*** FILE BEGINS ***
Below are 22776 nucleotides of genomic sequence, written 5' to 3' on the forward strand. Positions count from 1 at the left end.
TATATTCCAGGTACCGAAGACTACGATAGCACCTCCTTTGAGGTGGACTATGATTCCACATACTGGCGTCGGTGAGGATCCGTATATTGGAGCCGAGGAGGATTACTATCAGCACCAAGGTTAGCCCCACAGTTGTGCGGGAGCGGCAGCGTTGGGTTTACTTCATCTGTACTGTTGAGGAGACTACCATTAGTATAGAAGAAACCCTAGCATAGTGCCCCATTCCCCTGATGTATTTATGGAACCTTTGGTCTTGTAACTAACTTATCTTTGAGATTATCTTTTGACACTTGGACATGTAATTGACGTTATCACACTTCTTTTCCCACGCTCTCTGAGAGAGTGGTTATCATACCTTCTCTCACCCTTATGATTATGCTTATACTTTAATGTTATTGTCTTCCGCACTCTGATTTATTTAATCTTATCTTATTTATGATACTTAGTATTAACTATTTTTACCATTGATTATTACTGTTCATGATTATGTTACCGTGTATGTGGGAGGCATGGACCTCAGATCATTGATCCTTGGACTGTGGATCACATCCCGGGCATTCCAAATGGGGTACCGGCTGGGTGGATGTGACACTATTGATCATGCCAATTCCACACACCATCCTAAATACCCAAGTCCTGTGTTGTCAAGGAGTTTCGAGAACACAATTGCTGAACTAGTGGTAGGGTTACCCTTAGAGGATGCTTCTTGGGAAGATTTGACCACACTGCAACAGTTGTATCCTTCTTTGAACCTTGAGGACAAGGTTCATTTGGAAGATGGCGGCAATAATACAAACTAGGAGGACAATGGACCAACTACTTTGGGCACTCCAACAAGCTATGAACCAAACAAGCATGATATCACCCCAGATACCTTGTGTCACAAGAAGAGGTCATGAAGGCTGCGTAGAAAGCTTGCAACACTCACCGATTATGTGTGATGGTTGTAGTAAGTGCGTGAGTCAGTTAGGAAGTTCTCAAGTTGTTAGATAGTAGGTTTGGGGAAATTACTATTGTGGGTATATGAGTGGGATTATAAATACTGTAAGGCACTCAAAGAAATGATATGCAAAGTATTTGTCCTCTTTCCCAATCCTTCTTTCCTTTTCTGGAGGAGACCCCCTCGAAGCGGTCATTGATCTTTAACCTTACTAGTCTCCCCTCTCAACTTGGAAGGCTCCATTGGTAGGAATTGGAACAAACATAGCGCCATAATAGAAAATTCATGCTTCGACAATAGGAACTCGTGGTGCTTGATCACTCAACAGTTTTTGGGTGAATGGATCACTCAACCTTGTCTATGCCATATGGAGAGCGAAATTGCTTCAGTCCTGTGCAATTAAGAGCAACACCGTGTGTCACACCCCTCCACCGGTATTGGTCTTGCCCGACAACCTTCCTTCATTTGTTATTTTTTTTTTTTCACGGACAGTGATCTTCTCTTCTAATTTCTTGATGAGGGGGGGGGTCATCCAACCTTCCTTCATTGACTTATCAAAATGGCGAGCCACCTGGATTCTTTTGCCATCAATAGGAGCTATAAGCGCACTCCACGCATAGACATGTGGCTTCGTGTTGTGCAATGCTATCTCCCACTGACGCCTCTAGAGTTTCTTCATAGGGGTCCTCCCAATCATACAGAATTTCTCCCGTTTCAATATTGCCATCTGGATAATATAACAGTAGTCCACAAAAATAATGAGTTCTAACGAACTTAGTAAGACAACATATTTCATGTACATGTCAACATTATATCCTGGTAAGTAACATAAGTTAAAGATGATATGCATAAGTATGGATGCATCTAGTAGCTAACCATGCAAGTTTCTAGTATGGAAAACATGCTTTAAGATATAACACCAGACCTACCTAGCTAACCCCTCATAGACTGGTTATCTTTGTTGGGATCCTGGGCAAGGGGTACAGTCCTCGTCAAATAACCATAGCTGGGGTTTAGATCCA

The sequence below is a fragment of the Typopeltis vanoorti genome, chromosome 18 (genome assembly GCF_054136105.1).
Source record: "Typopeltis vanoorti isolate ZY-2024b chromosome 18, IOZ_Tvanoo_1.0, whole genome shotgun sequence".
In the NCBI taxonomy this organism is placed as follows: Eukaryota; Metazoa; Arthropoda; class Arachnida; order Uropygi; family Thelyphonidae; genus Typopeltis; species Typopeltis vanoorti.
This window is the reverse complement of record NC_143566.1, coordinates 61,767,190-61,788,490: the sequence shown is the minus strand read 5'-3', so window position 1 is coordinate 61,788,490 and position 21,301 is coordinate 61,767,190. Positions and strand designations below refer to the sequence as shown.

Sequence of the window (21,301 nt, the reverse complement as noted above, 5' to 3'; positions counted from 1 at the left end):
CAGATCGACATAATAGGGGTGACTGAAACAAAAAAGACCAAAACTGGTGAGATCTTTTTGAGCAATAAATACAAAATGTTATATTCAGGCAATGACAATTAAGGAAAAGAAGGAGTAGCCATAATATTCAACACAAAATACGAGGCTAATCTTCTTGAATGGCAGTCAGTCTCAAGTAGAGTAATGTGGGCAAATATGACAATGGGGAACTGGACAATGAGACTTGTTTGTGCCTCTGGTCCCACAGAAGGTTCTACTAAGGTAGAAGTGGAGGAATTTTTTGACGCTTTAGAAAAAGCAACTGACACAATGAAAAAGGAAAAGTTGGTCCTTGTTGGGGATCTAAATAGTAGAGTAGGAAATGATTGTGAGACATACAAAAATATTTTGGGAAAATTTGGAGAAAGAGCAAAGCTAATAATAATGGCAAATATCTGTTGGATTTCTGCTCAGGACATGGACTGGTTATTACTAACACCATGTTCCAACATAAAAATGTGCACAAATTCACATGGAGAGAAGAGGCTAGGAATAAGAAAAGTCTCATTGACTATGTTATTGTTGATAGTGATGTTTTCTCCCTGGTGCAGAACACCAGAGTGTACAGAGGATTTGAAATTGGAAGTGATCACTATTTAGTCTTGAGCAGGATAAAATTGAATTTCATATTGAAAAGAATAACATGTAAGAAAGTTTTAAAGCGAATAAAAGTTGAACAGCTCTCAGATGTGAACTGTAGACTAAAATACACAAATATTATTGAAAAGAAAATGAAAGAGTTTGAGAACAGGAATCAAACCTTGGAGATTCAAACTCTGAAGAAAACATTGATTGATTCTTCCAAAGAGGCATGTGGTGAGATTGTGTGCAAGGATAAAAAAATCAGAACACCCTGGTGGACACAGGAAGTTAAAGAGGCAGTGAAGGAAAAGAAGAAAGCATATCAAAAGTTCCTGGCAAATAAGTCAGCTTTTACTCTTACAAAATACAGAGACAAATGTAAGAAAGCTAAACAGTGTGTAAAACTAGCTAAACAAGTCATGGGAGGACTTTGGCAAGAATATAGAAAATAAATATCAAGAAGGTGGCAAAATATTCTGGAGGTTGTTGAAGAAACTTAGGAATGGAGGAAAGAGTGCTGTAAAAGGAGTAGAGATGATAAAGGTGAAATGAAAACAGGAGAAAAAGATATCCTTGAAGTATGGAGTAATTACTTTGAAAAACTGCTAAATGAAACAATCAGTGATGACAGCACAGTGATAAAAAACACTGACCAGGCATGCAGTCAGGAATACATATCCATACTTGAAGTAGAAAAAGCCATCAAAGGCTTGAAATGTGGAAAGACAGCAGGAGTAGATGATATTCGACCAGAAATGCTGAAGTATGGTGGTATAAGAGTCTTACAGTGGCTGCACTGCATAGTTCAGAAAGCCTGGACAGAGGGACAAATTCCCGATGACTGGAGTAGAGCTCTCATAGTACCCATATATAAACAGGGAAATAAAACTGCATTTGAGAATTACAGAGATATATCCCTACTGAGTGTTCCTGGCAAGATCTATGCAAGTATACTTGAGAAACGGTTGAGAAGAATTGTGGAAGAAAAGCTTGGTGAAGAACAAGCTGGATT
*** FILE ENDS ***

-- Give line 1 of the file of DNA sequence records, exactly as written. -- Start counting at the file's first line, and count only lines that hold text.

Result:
Below are 22776 nucleotides of genomic sequence, written 5' to 3' on the forward strand. Positions count from 1 at the left end.